• A system is communicating with a remote server we’ve never seen.
  • A user is copying a significantly large number of files.
  • A developer is accessing a system with backdoor access.
  • A user just sent a large number of emails to their personal account.
  • A previously quiet service account is now surfing the internet or signing in interactively to other systems.

With behavioural models running in the background, you enable a CPU to spot anomalies and assign risk values rather than one of your heroes. Rules are great but only detect known knowns. There’s a little more to this process; one anomaly typically isn’t enough to take decisive action. That sets us up for the next question.

2. Do you create and use timelines?

I hope that you have never experienced a breach. If you have, one of the first things the expensive third party you hire will do is build a timeline of activities to help pinpoint the attack and the impacted systems — even at its best; this is still static and point-in-time.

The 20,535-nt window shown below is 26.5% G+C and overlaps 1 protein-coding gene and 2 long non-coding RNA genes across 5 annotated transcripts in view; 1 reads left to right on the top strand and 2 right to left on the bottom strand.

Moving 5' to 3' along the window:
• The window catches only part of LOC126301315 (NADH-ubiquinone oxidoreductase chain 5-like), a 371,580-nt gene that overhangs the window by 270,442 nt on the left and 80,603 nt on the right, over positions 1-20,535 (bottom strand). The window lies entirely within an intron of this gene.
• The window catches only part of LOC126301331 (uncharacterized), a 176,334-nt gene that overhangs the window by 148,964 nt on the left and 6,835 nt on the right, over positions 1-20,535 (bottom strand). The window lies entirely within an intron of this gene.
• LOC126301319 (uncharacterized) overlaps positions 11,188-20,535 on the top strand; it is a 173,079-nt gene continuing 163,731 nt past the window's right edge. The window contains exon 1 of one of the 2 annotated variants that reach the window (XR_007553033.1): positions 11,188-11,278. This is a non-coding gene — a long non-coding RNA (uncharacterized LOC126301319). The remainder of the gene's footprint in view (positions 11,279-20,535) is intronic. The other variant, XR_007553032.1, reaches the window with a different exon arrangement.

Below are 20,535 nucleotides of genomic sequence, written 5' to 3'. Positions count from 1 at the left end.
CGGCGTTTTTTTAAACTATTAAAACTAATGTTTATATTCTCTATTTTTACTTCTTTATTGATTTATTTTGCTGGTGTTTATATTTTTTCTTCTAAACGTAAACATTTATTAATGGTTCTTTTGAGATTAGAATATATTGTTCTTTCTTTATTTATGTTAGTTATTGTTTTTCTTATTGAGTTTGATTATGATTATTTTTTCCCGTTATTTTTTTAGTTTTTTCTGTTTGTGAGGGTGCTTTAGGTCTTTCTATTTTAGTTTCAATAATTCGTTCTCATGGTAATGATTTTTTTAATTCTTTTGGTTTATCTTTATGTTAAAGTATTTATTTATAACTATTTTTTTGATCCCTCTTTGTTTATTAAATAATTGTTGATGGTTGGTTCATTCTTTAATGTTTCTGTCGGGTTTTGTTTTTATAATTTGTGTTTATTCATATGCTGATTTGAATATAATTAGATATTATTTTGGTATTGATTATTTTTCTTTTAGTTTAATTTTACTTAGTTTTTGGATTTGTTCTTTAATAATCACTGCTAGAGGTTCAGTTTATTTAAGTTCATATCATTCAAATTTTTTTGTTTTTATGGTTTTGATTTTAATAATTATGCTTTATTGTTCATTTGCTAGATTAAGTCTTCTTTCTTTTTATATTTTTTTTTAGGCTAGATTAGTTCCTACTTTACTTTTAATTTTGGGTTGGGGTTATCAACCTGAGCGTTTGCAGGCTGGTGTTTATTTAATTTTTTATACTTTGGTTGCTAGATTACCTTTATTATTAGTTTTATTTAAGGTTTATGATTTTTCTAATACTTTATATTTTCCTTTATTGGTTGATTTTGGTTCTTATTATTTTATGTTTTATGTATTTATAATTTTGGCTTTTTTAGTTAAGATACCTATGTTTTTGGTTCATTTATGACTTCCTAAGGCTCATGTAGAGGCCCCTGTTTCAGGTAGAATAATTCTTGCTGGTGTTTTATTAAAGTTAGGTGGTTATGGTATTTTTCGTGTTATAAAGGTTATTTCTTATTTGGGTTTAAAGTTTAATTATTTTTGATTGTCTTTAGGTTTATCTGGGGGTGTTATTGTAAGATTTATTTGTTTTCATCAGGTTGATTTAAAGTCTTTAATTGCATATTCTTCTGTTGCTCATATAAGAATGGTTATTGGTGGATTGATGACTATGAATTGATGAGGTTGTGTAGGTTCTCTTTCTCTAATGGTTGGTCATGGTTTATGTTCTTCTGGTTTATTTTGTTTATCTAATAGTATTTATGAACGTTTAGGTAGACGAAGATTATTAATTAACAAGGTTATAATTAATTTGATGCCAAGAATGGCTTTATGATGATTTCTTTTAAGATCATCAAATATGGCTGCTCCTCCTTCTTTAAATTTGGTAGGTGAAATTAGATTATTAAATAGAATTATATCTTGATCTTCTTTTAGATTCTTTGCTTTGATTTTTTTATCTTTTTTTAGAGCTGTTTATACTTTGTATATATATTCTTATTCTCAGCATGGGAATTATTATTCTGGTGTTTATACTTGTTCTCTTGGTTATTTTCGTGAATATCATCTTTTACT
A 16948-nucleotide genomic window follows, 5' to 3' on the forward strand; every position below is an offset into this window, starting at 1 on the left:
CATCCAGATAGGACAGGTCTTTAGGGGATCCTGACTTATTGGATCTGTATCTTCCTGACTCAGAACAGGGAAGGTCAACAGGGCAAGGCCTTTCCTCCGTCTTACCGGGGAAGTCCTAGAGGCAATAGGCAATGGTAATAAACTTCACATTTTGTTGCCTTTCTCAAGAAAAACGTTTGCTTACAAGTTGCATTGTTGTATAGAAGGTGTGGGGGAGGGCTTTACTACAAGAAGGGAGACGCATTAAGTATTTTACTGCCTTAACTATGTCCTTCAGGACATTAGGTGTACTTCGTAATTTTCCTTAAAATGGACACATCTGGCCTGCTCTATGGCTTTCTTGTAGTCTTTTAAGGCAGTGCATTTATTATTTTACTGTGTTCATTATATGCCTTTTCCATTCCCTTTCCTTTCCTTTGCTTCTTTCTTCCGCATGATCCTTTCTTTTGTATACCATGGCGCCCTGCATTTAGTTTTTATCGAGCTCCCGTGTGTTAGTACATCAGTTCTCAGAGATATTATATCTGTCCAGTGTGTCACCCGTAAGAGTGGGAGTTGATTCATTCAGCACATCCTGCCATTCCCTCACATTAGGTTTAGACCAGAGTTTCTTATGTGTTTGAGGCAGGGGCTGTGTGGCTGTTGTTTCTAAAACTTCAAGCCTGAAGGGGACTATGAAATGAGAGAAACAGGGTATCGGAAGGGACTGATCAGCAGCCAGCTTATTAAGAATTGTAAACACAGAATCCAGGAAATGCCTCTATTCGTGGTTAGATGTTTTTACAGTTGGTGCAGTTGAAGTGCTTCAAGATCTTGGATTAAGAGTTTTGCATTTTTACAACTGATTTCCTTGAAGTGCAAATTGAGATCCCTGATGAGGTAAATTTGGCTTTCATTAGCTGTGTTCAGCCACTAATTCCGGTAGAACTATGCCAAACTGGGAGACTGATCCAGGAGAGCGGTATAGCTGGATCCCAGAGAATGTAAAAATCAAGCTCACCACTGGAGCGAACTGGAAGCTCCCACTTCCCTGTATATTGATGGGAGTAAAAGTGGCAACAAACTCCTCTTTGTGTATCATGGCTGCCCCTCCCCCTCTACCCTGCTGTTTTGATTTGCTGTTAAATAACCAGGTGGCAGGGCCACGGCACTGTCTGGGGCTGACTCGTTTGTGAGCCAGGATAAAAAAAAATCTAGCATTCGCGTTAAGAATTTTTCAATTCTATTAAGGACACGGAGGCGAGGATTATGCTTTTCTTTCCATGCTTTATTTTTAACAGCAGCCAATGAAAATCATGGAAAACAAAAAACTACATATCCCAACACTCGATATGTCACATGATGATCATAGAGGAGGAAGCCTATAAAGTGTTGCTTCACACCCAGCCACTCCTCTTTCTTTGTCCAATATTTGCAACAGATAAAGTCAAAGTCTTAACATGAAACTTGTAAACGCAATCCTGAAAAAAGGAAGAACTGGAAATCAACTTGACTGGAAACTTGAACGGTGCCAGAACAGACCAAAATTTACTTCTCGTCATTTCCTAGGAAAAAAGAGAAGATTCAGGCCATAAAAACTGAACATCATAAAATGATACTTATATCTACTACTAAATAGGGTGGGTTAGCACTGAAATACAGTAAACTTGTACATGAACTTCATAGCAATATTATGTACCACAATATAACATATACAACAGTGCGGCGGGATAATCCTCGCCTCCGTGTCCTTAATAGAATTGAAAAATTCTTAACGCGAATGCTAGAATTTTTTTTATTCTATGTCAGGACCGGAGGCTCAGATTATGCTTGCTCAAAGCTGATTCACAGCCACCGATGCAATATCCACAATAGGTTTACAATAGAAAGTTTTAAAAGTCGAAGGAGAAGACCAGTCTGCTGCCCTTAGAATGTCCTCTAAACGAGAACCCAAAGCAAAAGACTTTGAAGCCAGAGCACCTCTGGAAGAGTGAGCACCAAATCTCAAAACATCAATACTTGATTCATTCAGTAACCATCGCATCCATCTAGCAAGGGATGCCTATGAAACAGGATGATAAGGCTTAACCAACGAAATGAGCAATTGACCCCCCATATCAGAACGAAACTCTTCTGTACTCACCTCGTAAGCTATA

After more than 25 years in cybersecurity, I’ve yet to see anything more powerful than the impact of timelines for a security operations team. When done correctly, timelines answer the unanswerable; they provide a contextualised time window of any activity associated with a user or asset.

If any one of the above examples is triggered, the risk score is elevated, and each user or asset can automatically be placed on a watchlist. The timeline is ready to help any level of analyst determine what other activities have occurred that might raise their risk level and drive automated or manual intervention.

If you experience a breach, you will likely pay a third-party IR firm to help you assess the damage and toss out adversaries. The tool they use to do it is a timeline. Automatic tools to leverage timelines are an evolution beyond third-party support. Among other things, they are automated and identify abnormal behaviour. Timelines are showstoppers — attackers hate them!

3. What’s your plan for credential-based attacks?